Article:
An already tense city reacted to the Godhra incident and its aftermath by shutting shop and retreating behind closed doors. The district administration clamped severe security measures into place, including a ban on public assemblies and a curfew that lasted for nearly a fortnight in certain areas.
On March 1st, the QA reported the murders of two Muslim men as proof that the “district administrations claims of providing security to the minority are hollow”. It also accused the local police of helping the VHP in enforcing the bandh (strike) by marching with them and forcing shops to close on that day. Subsequent reports by the QA correspondent present a picture of an anxious city teetering at the edge of violence. “Rumours are flying all over the city, more and more people are being reported missing by their worried families and the deaths are continuing.” Reports on the Muslim majority areas described their “graveyard like silence” and the “plight of infants as milk and medicines remain unavailable”. The imagery is of a community under siege. This contrasts- perhaps deliberately- with majority fears of a Muslim backlash to Gujarat. Reports filed after the first week emphasized that while “the city appears calm, people were still tense and afraid of passing through other’s neighbourhoods.” While there was emotional involvement with Gujarat, the immediate concern in at least the Muslim majority areas seems to have been with the chances of violence breaking out in Aligarh.
The Dainik Jagran was started in 1948 in Jhansi, but soon shifted headquarters to Kanpur in UP. The Aligarh edition (initially printed in Agra) was started in 1986. From the late 1990’s, Hindi and other regional language newspapers grew considerably, particularly in small towns like Aligarh. The Dainik Jagran (henceforth DJ) has benefited from this trend to emerge as the second widest read Hindi daily in the country. It is also the most popular newspaper in the Hindi heartland (UP, Bihar, Haryana, Delhi) giving it additional clout. Its total readership stands at 1 crore, 26 lakhs, 70 thousand (NRS 2002). There is also a web edition aimed at NRI audiences.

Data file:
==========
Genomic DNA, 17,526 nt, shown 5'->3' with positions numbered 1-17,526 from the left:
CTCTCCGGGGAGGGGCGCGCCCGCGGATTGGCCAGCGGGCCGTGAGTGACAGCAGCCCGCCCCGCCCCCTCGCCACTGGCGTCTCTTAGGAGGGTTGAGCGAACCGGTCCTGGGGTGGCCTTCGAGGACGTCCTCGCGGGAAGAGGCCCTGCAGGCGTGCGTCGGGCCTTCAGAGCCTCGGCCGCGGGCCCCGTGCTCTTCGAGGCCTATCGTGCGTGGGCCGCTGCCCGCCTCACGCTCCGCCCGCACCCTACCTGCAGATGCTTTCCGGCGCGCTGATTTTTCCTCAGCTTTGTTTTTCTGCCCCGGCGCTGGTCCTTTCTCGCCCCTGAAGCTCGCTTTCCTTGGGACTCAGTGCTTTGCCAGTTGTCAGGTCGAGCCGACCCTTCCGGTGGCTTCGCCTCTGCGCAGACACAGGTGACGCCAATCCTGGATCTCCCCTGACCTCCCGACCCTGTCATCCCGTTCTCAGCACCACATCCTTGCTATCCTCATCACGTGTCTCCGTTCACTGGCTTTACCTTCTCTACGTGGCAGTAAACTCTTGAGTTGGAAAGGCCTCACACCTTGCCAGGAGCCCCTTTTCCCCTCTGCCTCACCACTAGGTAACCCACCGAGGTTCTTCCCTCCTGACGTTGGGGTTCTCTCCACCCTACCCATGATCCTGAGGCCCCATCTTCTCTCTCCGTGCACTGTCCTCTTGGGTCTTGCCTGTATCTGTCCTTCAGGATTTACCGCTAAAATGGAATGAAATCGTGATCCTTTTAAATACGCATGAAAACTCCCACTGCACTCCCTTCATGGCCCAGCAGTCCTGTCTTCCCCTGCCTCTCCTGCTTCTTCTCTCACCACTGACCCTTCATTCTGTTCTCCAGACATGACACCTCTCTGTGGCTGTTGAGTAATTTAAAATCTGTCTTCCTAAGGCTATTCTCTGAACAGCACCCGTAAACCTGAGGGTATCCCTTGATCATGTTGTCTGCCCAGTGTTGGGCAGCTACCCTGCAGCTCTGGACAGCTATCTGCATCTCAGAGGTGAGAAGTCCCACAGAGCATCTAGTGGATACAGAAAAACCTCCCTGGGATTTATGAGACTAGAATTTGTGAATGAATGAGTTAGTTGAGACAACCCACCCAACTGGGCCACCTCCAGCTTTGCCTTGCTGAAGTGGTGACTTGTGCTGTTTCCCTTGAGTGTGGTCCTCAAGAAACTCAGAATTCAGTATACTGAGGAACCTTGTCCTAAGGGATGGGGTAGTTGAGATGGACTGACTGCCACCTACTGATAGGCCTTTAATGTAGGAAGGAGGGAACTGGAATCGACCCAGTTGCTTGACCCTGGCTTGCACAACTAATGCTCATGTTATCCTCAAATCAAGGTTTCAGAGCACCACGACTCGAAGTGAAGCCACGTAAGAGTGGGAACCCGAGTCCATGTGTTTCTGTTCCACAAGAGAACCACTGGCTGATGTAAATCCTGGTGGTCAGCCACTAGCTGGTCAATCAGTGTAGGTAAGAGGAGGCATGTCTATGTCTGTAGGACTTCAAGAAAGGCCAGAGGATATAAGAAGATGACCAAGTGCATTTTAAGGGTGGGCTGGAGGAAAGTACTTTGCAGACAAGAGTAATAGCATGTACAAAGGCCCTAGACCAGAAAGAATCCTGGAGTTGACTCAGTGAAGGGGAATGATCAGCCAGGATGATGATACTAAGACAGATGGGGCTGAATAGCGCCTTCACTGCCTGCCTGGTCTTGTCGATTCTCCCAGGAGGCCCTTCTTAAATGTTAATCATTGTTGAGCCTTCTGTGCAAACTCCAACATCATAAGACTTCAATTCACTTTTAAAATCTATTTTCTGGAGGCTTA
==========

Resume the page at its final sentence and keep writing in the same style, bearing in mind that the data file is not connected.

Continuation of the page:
In Aligarh the paper is read across communal lines, partly due to the relative accessibility of Hindi and also for its coverage of local news. Annual net paid sales in the city stand at 118584; the Aligarh office is staffed by nearly 15 people including an AMU correspondent. Local affairs are thus covered in relative detail; the scale and heterogeneous audience of the paper is reflected in a relatively wide pattern of news selection from diverse sources.
The period from 1990 to 2002 has seen attempts by the DJ to reposition itself as a ‘brand’—this is linked to the post-liberalisation affluence of the middle class. There has been a corresponding dilution in its strong communal/parochial associations to win new markets. A number of syndicated columns by established journalists with broadly anti-Sangh opinions have also been introduced.
The Godhra Incident and Regrettable Reactions:
The attack on the Sabarmati Express formed the locus of all initial comment and most reportage in the DJ. It prompted discussion on a number of highly evocative, recurrent themes of Hindu nationalism, which dominated coverage of the actual events that followed the incident.
The report ran under a banner headline-- “57 Ram Sewaks Burnt Alive in Godhra”. Despite the fact that not all the dead were Ram Sewaks (a number of victims were ordinary passengers on the train), the newspaper does not use the conventional, neutral terms like ‘passengers’. From the very first, the emphasis is on the Hindu identity of the victims, and the fact that they were attacked because of their status as ‘servants of Ram’.
The report describes the causes of the conflict and narrates the modalities of the attack in detail. It avoids graphic details but describes the scene of the carnage at some length, emphasizing the brutality of the attack. The narrative posited by the newspaper clearly identifies the two ‘sides’ as “the local Muslim youth… in this Muslim majority town” and the Ram Sewaks returning from Ayodhya. “There was slogan shouting (between the two) at Godhra station.” When the train left, a Muslim mob stopped and attacked it some distance outside the city. This narrative represents the events at the station as an altercation, an encounter with equal culpability amongst the two factions. No mention is made, then or later, of the aggression of the Ram Sewaks on the station. The tone of the report suggests that a trivial incident at the station was avenged out of all proportion by the Muslim mob.